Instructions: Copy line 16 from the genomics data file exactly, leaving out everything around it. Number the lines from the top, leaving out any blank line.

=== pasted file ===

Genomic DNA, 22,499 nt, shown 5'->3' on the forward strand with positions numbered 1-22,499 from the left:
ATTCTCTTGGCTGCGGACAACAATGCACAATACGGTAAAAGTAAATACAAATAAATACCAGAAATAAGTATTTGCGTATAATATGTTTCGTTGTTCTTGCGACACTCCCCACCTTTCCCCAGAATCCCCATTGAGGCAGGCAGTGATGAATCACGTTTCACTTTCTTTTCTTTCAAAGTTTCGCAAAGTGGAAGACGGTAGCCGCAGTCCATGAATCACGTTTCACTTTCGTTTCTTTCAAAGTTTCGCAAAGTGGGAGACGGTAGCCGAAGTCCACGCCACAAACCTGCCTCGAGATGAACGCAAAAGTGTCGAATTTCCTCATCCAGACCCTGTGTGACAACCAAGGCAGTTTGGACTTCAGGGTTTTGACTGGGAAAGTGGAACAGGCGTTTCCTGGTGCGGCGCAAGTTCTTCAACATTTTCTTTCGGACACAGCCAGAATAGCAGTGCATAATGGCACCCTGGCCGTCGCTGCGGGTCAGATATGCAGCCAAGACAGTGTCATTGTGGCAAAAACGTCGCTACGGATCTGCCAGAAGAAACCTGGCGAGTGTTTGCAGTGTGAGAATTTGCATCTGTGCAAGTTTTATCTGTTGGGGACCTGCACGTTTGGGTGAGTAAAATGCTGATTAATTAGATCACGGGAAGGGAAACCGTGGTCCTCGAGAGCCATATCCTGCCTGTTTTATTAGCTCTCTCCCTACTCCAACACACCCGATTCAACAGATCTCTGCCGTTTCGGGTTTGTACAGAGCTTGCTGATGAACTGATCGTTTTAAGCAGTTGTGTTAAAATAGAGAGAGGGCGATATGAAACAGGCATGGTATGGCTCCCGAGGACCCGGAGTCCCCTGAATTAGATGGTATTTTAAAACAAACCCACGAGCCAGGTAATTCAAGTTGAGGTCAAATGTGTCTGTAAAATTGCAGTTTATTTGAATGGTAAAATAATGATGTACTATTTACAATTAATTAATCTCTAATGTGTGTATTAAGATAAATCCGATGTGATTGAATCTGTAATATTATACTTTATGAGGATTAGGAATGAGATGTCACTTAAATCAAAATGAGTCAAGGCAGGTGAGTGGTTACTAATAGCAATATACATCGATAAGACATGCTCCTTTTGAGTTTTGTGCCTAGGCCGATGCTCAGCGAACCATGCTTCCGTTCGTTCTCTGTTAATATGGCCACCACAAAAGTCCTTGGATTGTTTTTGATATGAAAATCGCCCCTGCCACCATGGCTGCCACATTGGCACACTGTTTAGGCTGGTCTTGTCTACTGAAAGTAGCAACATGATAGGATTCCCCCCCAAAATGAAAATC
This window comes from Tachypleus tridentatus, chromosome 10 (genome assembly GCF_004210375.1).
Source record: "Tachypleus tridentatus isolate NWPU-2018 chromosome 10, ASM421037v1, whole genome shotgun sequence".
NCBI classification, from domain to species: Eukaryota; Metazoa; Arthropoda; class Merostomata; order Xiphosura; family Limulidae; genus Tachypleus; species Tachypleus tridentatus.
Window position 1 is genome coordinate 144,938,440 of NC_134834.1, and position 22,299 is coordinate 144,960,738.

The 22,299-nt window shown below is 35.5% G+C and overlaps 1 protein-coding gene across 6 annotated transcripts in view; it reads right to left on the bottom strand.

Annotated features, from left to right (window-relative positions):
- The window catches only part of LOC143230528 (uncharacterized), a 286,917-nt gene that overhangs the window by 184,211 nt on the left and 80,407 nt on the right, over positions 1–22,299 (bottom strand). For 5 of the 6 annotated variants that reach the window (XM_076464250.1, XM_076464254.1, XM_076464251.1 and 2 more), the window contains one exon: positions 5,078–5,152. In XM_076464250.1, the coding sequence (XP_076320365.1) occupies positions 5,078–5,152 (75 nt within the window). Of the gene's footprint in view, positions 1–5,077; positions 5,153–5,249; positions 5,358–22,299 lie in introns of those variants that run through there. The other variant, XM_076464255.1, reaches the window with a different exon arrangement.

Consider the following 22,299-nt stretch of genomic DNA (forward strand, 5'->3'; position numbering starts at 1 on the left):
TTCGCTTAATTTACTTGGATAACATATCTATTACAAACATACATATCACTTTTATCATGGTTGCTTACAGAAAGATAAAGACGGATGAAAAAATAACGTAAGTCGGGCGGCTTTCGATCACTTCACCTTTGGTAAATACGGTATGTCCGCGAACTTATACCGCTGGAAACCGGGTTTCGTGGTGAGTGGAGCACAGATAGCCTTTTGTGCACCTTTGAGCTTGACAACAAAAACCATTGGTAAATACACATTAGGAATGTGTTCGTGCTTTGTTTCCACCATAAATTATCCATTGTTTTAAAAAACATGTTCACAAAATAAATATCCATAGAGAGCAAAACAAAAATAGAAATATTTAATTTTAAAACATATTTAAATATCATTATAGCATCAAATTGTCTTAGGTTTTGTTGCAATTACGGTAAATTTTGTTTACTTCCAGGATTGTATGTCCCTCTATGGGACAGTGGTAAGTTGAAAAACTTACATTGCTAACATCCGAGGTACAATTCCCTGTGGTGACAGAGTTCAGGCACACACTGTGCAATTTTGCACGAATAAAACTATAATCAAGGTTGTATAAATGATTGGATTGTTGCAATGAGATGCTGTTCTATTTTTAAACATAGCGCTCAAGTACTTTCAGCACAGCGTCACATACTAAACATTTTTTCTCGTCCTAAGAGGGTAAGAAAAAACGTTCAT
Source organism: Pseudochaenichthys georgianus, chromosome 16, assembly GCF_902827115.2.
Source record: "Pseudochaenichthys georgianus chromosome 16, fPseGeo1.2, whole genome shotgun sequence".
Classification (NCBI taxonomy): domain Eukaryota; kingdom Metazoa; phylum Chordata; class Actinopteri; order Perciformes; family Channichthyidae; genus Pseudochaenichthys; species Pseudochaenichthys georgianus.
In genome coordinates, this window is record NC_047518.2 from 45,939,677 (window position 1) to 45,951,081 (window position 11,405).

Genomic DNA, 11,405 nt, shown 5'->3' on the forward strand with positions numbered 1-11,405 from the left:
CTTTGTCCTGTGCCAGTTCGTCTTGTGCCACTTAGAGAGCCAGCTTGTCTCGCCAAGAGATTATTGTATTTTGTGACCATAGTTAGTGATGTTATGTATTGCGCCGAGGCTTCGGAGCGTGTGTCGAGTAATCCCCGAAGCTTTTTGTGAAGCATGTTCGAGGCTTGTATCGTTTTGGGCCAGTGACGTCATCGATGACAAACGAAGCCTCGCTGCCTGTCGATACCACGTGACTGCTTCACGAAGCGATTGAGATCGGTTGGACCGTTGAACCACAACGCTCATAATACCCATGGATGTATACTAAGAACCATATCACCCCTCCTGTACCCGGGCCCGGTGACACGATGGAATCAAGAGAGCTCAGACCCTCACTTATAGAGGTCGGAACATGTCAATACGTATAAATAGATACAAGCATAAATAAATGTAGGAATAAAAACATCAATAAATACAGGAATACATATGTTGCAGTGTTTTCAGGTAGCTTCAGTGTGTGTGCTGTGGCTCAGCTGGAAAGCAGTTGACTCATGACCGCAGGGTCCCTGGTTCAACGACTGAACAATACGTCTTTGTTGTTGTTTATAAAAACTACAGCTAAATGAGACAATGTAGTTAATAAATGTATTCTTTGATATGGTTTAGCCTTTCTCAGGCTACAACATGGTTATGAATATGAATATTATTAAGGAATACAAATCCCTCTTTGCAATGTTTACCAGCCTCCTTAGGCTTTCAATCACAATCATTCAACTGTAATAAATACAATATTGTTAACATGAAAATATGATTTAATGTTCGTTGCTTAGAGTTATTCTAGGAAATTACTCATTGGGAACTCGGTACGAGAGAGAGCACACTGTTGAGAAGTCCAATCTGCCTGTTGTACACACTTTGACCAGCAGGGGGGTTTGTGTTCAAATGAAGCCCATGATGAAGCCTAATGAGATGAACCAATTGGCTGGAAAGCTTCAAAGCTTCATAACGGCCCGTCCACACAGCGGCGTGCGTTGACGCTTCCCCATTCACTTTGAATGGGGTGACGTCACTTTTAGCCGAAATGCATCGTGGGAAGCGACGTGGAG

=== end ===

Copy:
Genomic DNA, 11,405 nt, shown 5'->3' on the forward strand with positions numbered 1-11,405 from the left: